Safari tracking is Google’s penalty day: $22.5 million fine

Word of advice to cloud service providers: Don't get caught with your hand in the cookie jar. The Wall Street Journal reports that Google and the US Federal Trade Commission will soon announce a $22.5 million settlement. Google bypassed privacy settings on Apple’s Safari web browser, a practice later stopped, after being contacted by the Journal nearly six months ago.

Independent researchers found that of the top 100 websites, 22 installed the tracking code on a desktop computer, while on 23 sites code was successfully installed on the iPhone. Safari blocks such cookie tracking by default. At the time, Google claimed that the user tracking did not have any negative side-effects on its users, but that's hard to measure. Surely, advertisers benefited from the practice.

Google wasn't the only ad provider circumventing Safari security and its fine foreshadows FTC targeting other companies. However, Google's situation is unique among them. The search company already is under 20-year oversight for violating the FTC Act. In October 2011, Google agreed not to misinterpret their consumer privacy practices. If Google is found guilty of violating their agreement, the search giant faces a fine of $16,000 per day for each violation.

The $22.5 million fine is unlikely to have any financial impact on Google (valued at $191.05 billion), which last year alone they had a $9.737 billion net income, the fine amounts to just 0.23% of their net income. To put that into perspective, Google made more profit, $26.68 million, each day.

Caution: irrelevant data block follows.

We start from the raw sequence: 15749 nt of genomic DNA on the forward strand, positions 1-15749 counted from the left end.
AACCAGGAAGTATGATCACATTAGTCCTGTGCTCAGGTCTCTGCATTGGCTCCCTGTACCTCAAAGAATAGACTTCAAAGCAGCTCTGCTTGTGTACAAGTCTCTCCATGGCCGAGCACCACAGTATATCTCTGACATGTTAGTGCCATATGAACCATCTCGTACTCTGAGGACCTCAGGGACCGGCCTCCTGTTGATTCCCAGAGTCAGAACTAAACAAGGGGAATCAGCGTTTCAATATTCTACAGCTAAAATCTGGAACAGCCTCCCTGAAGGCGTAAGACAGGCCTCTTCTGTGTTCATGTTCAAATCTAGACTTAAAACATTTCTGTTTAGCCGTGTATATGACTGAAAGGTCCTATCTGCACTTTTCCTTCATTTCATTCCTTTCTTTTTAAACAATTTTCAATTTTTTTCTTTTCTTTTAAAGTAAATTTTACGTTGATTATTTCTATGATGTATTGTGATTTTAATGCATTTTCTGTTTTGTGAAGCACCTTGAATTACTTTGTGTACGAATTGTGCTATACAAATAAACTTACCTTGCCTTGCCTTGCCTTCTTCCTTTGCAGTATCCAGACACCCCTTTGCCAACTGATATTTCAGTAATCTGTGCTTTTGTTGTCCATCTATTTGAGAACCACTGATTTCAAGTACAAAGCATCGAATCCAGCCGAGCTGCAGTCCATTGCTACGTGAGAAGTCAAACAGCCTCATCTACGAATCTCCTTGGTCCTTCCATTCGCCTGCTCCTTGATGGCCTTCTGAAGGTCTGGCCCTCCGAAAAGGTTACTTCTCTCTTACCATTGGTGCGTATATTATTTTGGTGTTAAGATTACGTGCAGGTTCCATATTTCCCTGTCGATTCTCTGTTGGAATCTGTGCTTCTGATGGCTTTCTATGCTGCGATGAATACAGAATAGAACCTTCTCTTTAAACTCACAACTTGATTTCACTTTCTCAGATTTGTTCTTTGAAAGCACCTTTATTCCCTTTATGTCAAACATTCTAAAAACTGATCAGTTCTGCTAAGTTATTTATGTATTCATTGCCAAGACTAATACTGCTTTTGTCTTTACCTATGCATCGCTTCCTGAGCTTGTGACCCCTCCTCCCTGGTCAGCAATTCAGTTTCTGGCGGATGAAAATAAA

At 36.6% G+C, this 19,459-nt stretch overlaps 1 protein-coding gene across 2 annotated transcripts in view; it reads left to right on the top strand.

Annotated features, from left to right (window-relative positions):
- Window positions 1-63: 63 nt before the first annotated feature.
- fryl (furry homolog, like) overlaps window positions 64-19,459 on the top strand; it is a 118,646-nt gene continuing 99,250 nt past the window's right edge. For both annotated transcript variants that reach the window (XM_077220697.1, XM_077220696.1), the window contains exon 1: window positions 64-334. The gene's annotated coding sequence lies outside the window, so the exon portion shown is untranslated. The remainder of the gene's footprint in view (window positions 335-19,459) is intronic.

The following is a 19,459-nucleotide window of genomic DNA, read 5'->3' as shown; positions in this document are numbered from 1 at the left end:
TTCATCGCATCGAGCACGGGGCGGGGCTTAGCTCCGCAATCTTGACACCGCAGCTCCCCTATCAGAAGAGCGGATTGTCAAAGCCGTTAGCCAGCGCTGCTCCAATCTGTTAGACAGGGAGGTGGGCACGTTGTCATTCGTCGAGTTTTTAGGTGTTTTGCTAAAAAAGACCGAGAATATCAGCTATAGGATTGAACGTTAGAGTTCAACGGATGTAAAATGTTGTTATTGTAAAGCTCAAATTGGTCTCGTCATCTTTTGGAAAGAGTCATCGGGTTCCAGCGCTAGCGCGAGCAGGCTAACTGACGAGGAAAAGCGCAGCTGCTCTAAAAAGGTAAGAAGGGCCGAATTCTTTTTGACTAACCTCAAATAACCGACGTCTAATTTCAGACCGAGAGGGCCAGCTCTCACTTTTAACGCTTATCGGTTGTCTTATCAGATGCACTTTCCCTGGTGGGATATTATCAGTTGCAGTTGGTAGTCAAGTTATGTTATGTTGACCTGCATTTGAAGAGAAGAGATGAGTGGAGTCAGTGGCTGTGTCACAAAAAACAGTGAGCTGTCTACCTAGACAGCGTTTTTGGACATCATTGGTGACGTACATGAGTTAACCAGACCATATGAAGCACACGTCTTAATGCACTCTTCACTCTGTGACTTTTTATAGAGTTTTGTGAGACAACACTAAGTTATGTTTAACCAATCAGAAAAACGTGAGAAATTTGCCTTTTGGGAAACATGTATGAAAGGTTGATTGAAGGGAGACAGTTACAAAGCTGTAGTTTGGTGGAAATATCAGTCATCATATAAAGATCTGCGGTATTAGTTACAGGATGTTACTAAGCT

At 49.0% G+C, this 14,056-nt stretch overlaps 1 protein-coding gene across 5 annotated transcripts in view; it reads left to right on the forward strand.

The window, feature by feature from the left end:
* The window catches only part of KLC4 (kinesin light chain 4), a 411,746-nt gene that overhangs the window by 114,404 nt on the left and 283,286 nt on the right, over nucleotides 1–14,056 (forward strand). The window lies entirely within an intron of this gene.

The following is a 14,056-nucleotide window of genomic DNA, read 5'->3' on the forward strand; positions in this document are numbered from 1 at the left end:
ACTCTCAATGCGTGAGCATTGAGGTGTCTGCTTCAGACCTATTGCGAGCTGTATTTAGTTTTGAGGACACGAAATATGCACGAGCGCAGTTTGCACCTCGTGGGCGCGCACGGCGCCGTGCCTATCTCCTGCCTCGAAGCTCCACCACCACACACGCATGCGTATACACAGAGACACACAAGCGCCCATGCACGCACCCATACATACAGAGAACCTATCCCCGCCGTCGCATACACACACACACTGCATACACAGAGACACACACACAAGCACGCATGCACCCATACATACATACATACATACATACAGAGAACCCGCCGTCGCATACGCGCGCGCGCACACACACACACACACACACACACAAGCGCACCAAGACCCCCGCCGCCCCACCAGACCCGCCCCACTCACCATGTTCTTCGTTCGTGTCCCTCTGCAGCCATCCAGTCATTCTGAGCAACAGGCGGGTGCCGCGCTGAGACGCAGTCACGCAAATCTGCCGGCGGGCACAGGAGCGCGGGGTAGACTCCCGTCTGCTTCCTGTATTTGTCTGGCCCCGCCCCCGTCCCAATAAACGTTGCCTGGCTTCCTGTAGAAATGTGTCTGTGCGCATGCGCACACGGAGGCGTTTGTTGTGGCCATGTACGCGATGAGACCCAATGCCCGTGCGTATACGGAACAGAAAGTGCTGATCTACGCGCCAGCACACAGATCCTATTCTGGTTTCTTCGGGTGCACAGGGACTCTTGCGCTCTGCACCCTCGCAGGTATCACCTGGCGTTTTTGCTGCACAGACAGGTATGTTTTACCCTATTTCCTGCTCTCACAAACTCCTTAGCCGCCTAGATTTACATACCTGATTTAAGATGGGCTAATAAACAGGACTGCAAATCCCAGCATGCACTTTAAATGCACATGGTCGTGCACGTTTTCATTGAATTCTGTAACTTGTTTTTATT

It’s not over for Google though, which is under investigation for the same violation in the European Union. Google is under examination on whether they respect the European Union policy regulations.

The French data protection agency, the National Commission for Computing and Liberties (C.N.I.L) has requested Google to explain their privacy policy, with the final verdict to be given by the European Commission by mid-July.

This may be a real cause for concern to Google, which may receive a bigger penalty in the EU’s court.

It is unknown to what purpose Google used the tracking data, as is their financial benefit. It may raise suspicions as well on whether Google uses the same practice in other areas.

You can’t put a price on privacy, but if you do is $22.5 million enough? How much do you think Google should pay for infringing the privacy of millions of Safari users?

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